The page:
A mail fraud charge has been dropped against a former Mehlville Fire Protection District firefighter recently sentenced to life in prison for murder-for-hire.
U.S. District Judge Charles Shaw on Sept. 23 granted a motion from the government to dismiss the mail-fraud charge against former MFPD firefighter James Kornhardt.
Kornhardt of Dittmer was sentenced that day to life in federal prison on one count of conspiracy to commit murder-for-hire and on one count of murder-for-hire. He also was sentenced to 20 years in prison on one count of obstruction of justice.
A jury in June convicted Kornhardt and Oakville resident Steven Mueller of killing St. Louis resident Danny Coleman in 1992. Mueller also was sentenced Sept. 23 to life in prison for conspiracy to commit murder-for-hire and murder-for-hire.
Attorneys for the two since have filed notices of appeal with the federal court.
The mail fraud charge against Kornhardt was unrelated to the other three charges in the federal indictment.
A U.S. magistrate judge earlier this year ordered the former firefighter be tried separately for it.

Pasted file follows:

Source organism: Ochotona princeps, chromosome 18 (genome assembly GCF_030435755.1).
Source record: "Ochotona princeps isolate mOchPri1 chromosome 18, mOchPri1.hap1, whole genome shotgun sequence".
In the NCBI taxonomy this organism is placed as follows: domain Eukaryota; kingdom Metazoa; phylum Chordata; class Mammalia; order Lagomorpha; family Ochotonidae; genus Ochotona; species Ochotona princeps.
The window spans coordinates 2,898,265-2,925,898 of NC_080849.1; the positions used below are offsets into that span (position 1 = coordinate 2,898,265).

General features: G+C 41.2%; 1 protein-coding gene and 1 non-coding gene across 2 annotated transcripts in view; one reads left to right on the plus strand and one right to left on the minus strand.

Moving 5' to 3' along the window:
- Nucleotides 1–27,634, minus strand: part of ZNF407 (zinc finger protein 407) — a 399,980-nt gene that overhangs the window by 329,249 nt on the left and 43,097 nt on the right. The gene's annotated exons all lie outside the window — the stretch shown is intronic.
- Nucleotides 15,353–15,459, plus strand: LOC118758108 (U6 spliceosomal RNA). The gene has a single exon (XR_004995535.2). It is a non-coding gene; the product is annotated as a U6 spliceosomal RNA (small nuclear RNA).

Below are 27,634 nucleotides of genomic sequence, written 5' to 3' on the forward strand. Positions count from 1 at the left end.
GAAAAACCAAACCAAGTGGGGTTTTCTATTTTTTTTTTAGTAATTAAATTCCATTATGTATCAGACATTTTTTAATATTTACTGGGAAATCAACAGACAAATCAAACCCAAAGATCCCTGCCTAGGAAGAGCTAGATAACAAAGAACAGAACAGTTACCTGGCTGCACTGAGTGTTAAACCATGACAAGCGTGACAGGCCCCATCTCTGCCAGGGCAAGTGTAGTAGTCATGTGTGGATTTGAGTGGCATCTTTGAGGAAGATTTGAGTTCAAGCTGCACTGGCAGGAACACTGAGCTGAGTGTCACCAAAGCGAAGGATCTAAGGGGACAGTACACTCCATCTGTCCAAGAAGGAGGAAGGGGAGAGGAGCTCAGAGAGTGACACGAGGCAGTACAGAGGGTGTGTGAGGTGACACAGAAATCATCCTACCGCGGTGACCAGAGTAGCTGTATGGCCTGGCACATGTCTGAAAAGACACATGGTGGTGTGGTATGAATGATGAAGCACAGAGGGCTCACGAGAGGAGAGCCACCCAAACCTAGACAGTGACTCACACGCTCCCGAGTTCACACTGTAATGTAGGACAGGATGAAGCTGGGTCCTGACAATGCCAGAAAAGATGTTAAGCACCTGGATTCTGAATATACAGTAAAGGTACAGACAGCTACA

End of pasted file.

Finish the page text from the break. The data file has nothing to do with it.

Kornhardt was accused of defrauding State Auto Insurance Companies by collecting more than $29,000 on a false claim of stolen jewelry. He and his spouse enrolled in a State Auto insurance policy covering their “dwelling, private structures, personal property, living expenses and scheduled jewelry,” according to the indictment. The policy, which took effect Feb. 28, 2005, provided $42,300 coverage on the jewelry alone, the indictment stated.
In July 2005, Kornhardt submitted a claim to State Auto contending that a bag of jewelry was stolen from his vehicle the previous month while it was parked outside MFPD Firehouse No. 5 on Mueller Road in Green Park, according to the indictment.
Kornhardt signed a “proof of loss” form in late August 2005 and agreed to accept payment in full from State Auto on his claim, according to the indictment.
He deposited a $29,200 check from the insurance company two weeks later, the indictment stated.
Authorities recovered all but two pieces of the jewelry Kornhardt included in his claim to State Auto from his Dittmer home in May and June 2009, months after Kornhardt was arrested and charged with conspiracy and murder-for-hire, according to the indictment.
“These same items were the subject of James K. Kornhardt’s insurance loss claim submitted to State Auto that James K. Kornhardt verified as having been stolen,” the indictment stated.